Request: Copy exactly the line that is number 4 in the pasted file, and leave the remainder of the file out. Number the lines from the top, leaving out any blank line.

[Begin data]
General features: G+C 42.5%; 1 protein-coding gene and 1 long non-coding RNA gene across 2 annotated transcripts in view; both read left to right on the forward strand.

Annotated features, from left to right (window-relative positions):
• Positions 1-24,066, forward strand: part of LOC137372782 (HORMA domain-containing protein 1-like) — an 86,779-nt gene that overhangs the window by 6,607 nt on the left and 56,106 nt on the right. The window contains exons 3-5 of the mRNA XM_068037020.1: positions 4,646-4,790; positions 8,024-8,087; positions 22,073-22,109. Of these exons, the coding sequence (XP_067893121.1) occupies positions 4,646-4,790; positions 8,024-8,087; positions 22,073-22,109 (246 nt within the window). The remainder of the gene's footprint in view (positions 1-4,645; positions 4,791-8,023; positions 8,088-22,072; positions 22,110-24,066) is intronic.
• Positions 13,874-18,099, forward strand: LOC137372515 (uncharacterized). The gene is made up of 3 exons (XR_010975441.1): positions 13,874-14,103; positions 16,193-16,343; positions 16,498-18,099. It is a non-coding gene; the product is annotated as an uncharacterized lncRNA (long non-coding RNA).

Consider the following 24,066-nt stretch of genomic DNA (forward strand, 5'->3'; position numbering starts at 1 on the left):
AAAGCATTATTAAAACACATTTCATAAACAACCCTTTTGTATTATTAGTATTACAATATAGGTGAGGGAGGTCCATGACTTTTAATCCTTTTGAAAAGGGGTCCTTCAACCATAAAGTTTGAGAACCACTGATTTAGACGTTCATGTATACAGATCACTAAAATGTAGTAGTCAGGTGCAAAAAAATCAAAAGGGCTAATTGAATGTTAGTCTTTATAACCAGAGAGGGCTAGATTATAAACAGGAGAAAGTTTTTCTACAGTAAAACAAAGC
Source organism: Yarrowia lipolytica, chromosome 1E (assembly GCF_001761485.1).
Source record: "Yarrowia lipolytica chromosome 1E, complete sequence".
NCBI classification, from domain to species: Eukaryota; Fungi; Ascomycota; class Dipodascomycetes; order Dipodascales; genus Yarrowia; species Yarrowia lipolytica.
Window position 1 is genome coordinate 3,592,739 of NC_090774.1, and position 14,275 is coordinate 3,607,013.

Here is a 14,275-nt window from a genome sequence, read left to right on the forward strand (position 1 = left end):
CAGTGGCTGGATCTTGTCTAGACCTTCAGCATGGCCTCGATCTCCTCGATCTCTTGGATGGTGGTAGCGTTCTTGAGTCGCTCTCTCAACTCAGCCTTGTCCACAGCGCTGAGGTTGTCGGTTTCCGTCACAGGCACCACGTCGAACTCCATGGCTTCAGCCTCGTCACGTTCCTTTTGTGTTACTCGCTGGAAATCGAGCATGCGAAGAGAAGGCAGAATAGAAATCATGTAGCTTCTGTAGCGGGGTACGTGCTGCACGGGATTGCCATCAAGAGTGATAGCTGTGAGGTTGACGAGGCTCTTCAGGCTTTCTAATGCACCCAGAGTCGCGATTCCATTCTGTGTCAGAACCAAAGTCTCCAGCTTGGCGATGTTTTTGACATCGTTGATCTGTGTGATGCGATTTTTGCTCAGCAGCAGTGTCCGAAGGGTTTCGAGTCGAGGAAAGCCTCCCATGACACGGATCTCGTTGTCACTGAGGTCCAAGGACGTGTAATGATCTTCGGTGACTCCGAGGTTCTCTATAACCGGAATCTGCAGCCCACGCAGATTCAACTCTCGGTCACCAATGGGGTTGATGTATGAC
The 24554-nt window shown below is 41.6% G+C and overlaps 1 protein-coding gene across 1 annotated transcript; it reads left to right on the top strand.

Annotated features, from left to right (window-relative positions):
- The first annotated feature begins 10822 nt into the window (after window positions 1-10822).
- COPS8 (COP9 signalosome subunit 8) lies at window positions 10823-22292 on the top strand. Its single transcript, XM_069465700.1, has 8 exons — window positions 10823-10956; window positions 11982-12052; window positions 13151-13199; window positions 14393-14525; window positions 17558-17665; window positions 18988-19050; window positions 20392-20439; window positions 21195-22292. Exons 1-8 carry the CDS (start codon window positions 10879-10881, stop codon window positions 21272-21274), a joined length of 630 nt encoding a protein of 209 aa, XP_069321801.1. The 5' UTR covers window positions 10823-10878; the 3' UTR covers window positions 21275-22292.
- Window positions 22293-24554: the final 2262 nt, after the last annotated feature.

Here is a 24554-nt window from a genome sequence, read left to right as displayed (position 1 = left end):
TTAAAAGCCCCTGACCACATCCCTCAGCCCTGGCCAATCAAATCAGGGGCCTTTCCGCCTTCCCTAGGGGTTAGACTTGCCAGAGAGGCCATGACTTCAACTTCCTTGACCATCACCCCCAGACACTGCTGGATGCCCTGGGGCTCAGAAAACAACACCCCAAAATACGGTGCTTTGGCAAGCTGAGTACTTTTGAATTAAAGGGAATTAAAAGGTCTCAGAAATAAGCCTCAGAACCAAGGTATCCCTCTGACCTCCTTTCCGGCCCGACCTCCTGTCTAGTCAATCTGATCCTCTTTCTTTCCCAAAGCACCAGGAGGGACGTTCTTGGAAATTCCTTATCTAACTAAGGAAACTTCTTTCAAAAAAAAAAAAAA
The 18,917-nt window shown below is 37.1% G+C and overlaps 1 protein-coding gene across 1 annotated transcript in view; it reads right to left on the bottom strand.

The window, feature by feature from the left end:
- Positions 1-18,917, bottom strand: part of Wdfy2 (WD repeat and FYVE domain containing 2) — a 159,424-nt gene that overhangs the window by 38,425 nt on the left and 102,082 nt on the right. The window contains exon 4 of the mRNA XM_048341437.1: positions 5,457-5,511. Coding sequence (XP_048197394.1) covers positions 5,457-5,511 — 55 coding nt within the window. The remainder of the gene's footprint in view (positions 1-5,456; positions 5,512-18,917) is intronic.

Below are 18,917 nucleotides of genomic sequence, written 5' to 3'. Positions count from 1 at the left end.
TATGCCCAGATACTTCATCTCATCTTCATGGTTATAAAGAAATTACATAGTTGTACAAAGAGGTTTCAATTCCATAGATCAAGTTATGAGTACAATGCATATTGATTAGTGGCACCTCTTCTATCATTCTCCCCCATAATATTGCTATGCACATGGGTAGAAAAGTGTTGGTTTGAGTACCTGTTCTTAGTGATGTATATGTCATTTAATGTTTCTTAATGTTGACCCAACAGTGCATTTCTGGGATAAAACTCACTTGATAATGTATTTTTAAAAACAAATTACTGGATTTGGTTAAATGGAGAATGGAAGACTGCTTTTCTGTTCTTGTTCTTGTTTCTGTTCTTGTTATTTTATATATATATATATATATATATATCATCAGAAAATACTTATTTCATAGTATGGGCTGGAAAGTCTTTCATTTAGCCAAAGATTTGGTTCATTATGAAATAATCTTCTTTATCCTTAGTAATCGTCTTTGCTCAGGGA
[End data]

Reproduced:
• Positions 13,874-18,099, forward strand: LOC137372515 (uncharacterized). The gene is made up of 3 exons (XR_010975441.1): positions 13,874-14,103; positions 16,193-16,343; positions 16,498-18,099. It is a non-coding gene; the product is annotated as an uncharacterized lncRNA (long non-coding RNA).